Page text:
When Does Debate Become Trolling?

‘Now don’t be offended this is all my opinion ain’t nothing that I’m saying law’ – India Irie

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I love to debate but I hate to argue. The problem is, one inevitably follows the other, especially if you happen to be in the pub or alcohol is somehow involved. It’s easier face to face though, you can smile and laugh and playfully shove each other to show you’re joking. Not the same story when it happens on Facebook though as I’ve found out a few times over the last couple of months.

I truly believe that one of social media’s advantages is being able to engage in lively debate with your friends (or even strangers sometimes) as it opens you up to a world of people whose thoughts and opinions you may have never otherwise come across. I believe that healthy debate and discussion is a great way to expand your mind and learn, in a way that is less scholastic than reading a news article or text book. I find social media particularly engaging as the language is often much more easily digestible. I love to read a good debate on twitter on Facebook, especially when there are ‘hot topics’ floating around (such as the recent general election) and I genuinely gain a lot of knowledge from reading other people’s viewpoints.

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I also truly believe that if you’re going to come out on a social platform with a sweeping statement or opinion about something potentially controversial (politics, religion and children seem to be the biggest fire starters) then you have to be prepared for someone to disagree. And to me, it’s how you handle that challenge of opinion that dictates whether you’re having an adult debate or whether you’re venturing into troll territory.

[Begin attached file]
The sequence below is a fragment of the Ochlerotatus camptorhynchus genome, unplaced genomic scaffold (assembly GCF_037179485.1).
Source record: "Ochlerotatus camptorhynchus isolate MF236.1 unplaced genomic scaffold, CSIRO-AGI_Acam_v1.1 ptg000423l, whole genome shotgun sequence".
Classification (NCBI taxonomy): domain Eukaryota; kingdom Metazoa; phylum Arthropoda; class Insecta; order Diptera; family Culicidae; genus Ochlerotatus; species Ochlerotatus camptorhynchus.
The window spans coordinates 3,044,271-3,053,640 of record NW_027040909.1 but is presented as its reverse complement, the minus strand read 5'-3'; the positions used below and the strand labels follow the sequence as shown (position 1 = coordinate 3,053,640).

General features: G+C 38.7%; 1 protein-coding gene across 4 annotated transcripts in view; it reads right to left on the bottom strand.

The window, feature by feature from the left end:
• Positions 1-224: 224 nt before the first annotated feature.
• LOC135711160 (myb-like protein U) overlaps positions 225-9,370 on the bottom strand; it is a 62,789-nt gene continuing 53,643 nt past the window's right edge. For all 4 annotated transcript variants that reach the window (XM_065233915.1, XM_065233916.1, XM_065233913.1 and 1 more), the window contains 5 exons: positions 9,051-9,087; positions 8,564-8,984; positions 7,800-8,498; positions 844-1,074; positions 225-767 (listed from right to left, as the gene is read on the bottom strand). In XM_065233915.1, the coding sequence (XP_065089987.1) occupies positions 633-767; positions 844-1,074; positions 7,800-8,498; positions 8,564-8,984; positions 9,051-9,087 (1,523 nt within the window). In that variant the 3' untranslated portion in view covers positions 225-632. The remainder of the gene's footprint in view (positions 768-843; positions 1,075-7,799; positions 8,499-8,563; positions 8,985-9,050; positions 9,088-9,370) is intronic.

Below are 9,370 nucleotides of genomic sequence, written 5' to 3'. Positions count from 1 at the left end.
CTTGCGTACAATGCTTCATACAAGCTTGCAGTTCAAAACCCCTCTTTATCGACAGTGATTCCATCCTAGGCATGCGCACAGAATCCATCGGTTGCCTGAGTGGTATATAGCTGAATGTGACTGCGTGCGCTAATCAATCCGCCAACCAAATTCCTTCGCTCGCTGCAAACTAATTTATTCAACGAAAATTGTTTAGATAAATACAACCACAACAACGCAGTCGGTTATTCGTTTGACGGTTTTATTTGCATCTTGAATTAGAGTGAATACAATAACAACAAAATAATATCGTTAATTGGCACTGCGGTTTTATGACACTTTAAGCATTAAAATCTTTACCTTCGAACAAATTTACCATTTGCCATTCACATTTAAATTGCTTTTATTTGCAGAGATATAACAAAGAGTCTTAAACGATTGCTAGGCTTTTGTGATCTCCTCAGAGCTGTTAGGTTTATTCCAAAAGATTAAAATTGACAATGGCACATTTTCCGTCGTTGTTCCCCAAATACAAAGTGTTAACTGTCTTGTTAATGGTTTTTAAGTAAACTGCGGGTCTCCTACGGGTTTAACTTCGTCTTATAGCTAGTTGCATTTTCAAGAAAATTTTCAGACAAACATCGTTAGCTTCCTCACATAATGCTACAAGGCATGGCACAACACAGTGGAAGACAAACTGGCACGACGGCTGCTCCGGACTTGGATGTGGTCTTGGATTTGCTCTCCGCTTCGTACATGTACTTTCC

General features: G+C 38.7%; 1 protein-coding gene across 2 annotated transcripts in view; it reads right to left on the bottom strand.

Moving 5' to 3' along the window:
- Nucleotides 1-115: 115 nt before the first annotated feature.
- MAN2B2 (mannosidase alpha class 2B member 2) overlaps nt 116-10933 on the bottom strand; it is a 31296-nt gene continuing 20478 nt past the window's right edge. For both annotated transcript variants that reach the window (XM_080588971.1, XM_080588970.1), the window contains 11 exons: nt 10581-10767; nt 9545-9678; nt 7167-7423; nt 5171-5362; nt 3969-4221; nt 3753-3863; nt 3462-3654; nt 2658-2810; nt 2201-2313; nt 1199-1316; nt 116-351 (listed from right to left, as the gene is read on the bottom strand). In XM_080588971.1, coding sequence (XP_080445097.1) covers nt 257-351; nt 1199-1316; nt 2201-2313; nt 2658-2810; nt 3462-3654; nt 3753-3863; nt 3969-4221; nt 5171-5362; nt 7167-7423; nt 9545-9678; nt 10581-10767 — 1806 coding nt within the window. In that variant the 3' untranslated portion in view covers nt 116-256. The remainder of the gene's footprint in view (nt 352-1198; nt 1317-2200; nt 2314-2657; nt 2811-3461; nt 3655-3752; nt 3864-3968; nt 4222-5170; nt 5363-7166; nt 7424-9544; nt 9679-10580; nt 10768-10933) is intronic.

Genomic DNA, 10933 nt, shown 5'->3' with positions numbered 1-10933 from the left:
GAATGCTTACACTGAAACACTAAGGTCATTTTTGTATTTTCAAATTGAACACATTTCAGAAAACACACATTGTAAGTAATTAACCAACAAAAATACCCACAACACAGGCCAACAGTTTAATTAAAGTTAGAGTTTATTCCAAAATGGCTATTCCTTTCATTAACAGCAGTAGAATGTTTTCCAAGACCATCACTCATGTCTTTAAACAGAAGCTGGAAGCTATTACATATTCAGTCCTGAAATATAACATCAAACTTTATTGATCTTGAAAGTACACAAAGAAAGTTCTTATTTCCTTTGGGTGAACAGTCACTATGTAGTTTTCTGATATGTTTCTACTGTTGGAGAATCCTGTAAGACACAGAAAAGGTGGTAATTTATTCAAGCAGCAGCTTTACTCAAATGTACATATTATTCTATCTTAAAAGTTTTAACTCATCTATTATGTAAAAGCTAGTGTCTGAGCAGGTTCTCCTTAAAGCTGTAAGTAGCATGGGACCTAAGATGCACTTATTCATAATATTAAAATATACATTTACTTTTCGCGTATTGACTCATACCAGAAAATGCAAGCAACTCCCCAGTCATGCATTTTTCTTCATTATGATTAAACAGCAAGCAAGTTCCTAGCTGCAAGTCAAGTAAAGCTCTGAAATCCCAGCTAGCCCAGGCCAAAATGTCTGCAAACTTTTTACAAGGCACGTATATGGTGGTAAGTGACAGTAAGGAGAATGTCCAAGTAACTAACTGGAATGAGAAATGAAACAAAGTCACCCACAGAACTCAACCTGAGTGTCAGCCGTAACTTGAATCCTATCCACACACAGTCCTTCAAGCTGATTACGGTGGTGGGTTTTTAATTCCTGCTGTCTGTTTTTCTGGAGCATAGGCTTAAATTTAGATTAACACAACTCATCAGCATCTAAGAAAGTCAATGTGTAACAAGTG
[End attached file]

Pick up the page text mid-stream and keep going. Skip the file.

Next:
I have great discussions with my nearest and dearest about whether the interactions I’ve had on line recently could be classed as trolling. Some think so, as they were debates where there has seemingly been no point in continuing a discussion when neither parties are going to back down or come round to the others way of thinking. I tend to disagree, I would never seek something or say something with the sole purpose of starting an argument, my intention will always be to show ‘a different side of the coin’ but as I say, written down in black and white, meaning is often lost and you invariably end up offending someone. I’ll give you a couple of examples and you can make up your own mind:

Example 1:
Last summer Mumsnet posted a meme with the classic Athena style ‘man holding a baby’ sepia imagine and scrolled across the top was ‘As a parent, I achieve more in 7 minutes than most people do all day’. I would try and find the said meme but the very thought if it still makes me so angry my blood boils to a temperature that would be classed as medically unsafe. Anyway, this did the rounds on my wall multiple times throughout the course of the weekend and I’d had enough. I posted what I thought was an innocent comment pointing out that although I’m sure mums and dads do work very hard, that doesn’t mean us childless contingent don’t. I think what I actually said was something like ‘just because I don’t have children doesn’t mean I sit around all day drinking wine and picking my nose’ I even followed it up with some winky faces and a couple of kisses to prove I was just being daft. Oh how wrong I was. The barrage of abuse that followed would make Katie Hopkins wince (the fact that my profile picture at the time was me drinking straight out of a bottle of wine didn’t exactly help my cause I must admit). I had poked a stick at the wrong bear and was tore a proverbial new one. I was called all sorts from ignorant, to stupid, to lazy, someone even took the time to look through all my previous profile pictures and comment on my appearance and weight.